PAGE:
Contains Spoilers

Review (Spoilers Ahead!)

Given that this is a Jun Maeda show, crying is the name of the game. A creative descendent of such tearjerkers like Angel Beats! and Clannad, Charlotte is an anime formulated to make us care, fondling our hearts only to then crush them.

Charlotte does not only break our hearts; it also unfortunately shatters a great deal of narrative and thematic potential run due to its haphazard pacing. This pacing issue sadly manifests itself most prominently in the final episode of the series, ending the show on a happy, but deflating note.

This review will be divided up into two broad categories divided along lines of narrative and aural/visual elements: story and character development, and animation and music. Additionally, this review will be both qualitative and quantitative for those who like description, grades, or both.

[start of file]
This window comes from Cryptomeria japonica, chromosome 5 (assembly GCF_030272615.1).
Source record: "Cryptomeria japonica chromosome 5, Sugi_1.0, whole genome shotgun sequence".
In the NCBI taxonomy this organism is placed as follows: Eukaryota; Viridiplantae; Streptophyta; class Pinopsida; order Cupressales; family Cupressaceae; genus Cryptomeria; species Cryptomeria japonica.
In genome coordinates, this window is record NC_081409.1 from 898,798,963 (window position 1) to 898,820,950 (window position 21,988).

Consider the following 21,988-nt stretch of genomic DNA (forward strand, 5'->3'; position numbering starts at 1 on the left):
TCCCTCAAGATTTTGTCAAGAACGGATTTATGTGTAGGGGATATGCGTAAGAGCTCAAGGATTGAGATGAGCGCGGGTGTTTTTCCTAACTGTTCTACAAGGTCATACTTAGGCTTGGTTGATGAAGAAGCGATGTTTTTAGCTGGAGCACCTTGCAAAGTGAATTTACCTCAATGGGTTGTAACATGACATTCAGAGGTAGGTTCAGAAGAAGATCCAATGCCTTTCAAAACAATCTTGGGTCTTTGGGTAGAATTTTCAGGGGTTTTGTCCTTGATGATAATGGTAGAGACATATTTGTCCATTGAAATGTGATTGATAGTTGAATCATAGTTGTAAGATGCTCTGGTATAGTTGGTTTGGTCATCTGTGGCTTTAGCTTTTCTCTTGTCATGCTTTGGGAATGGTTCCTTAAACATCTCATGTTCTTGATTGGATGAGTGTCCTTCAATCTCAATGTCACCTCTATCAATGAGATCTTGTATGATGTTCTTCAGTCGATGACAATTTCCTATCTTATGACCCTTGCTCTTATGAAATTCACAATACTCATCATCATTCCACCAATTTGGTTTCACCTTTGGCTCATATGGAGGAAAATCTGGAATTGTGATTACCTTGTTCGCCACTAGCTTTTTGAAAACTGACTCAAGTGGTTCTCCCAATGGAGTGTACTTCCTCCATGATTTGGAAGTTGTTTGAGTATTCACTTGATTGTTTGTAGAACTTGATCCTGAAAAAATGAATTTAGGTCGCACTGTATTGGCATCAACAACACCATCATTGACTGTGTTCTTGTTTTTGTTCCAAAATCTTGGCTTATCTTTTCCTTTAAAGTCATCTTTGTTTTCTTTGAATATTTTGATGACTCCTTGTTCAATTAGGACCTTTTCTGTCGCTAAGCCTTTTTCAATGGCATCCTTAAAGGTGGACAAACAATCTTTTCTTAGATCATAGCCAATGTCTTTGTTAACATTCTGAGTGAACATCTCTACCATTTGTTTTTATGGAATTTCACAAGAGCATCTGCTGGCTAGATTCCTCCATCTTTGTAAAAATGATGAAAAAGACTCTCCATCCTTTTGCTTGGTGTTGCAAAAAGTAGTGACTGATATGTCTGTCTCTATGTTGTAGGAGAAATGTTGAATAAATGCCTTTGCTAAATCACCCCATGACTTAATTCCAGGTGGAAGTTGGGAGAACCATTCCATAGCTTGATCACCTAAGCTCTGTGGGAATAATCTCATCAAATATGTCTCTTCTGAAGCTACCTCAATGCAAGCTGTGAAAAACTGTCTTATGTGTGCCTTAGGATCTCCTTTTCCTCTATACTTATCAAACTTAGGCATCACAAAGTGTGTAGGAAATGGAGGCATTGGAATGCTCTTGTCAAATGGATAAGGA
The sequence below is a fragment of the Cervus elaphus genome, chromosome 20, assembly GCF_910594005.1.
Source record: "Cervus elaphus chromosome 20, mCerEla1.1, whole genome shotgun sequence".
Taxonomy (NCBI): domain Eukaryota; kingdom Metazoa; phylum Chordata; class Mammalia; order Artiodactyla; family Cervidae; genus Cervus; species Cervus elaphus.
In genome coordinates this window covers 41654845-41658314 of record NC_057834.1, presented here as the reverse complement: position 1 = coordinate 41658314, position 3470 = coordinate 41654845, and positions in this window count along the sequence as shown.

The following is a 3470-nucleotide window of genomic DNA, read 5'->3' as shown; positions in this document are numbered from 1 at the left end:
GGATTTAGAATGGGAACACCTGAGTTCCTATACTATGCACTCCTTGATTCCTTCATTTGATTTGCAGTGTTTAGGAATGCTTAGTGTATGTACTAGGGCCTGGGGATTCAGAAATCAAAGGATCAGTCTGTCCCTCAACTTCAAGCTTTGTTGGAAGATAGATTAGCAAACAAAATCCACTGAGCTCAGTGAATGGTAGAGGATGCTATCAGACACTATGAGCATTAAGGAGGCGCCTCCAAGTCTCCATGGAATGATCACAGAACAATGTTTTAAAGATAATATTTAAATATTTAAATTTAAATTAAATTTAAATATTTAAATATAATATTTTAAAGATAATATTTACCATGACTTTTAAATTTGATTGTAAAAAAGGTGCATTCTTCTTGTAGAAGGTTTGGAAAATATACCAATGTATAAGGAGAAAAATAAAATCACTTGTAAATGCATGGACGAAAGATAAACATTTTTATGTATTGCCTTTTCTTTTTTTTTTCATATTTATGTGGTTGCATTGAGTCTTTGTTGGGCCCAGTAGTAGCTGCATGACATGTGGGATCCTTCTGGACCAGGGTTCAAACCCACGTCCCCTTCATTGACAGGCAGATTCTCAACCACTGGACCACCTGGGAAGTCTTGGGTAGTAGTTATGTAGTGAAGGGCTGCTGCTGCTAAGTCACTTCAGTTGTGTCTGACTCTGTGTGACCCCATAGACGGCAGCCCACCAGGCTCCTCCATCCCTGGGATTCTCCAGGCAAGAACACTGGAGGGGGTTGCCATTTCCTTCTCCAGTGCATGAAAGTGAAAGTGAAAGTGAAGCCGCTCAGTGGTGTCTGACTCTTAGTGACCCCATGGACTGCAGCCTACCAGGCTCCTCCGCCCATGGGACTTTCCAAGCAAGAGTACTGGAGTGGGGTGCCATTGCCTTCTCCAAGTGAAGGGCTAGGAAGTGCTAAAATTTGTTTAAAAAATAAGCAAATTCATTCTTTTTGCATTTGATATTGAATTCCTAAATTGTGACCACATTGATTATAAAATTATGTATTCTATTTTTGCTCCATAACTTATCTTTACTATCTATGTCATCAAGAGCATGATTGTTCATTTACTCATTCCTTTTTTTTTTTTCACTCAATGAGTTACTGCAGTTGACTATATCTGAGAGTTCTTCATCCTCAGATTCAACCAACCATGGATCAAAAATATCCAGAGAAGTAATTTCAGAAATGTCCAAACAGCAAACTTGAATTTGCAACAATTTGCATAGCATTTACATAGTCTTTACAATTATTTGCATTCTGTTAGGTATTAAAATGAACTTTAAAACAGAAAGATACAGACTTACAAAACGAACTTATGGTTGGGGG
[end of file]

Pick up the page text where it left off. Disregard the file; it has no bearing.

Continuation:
Story and Character Development: C

First, let’s take into account the basic elements of Charlotte’s scenario: high school setting, supernatural powers, and adolescent anguish. Foundationally speaking, Charlotte is not unique. On the market now are dozens of shows with any number of combinations involving these core features – including shows even created by the same studio and writer as Charlotte. What saves Charlotte from being forgettable right from first episode, though, is the introduction of the antiheroic protagonist, Yuu Otosaka.

Though it might still be hard to tell him apart from our friend Otosa– I mean, Otonashi.